While CPG firms are feeling the pinch of weak consumer spending, we think the competitive environment among grocery stores has stabilized, a welcome sign following intense competition last year. Grocers have been dealing with lower prices for over a year, and continued top-line pressure should persist as the year progresses considering that CPG firms remain so focused on promotional activity. However, we are seeing signs of improvement in other areas, as grocers have been successfully passing through modest price increases in other areas like dairy and meat.
The performance dichotomy between emerging and developing markets was evident again in the third quarter, and was particularly prevalent in the beverage industry. Both Coca-Cola (KO) and PepsiCo (PEP) reported double-digit growth rates in India and China as they continue to reap the rewards from investments in those countries. We believe both companies have the potential to achieve long-term revenue and profitability growth in regions such as Asia and Africa due to growing per capita consumption and lower distribution costs as a result of improving infrastructure. Conditions in the North American market, however, are much more challenging. Industry volumes have been falling as consumers cut back on impulse purchases, and the shift to non-carbonated drinks is likely to continue to create an unfavorable long-term mix shift. Against this unattractive backdrop, PepsiCo continued to underperform Coke in North America in the most recent reported quarter, with a 1% beverage volume decline compared to Coke's 2% increase, albeit against weak comps a year ago.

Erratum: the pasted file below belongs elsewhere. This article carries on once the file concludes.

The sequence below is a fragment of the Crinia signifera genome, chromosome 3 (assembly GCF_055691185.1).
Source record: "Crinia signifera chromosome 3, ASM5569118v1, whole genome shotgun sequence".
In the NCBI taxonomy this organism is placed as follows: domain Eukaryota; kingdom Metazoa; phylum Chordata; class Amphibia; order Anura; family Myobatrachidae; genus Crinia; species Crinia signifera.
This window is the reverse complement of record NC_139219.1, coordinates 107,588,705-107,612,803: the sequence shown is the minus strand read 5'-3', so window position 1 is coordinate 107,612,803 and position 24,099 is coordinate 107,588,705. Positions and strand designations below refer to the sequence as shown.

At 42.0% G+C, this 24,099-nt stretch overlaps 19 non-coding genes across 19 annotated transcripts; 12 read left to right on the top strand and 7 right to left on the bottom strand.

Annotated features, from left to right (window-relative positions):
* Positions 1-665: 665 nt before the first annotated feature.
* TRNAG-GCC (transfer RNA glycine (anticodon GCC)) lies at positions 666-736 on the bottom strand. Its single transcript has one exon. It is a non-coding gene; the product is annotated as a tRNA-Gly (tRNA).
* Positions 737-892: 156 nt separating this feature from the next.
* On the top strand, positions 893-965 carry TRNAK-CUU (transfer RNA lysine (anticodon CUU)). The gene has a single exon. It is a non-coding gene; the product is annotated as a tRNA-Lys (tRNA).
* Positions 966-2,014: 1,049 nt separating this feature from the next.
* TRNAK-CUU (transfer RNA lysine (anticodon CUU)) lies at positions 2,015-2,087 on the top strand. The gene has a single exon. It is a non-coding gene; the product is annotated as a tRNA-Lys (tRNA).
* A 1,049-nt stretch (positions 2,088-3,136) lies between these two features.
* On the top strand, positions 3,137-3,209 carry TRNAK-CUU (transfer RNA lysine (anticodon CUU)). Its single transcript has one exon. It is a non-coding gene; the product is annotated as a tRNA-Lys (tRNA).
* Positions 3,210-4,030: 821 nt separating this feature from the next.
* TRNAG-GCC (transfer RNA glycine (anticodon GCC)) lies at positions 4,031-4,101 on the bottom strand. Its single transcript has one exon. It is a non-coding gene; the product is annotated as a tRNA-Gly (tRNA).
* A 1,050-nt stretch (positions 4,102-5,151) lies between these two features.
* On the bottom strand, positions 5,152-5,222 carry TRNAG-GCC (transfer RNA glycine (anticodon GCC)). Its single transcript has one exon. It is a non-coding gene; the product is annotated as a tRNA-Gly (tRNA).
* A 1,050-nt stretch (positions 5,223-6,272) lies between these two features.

For several quarters we have been predicting that pricing in the tobacco industry would become more rational, and our industry thesis played out in the second quarter. After adjusting for trade inventory movements, Altria's (MO) cigarette volume fell 3.5%, in line with the industry's long-term rate of decline. Marlboro's market share increased 1.6 percentage points, which we think was supported by the introduction of new line extensions earlier in the year. Nevertheless, this impressive share gain appears to confirm our expectation that competitors like Reynolds American have become less aggressive on price promotions and that trading down to discount brands has moderated. Although there are further challenges ahead, including an FDA ruling on the future of the menthol category by March 2011, we think that rational pricing will prevail in the industry in the long term, and we expect the major domestic players to continue to be able to raise prices at a faster rate than volumes decline for many years to come.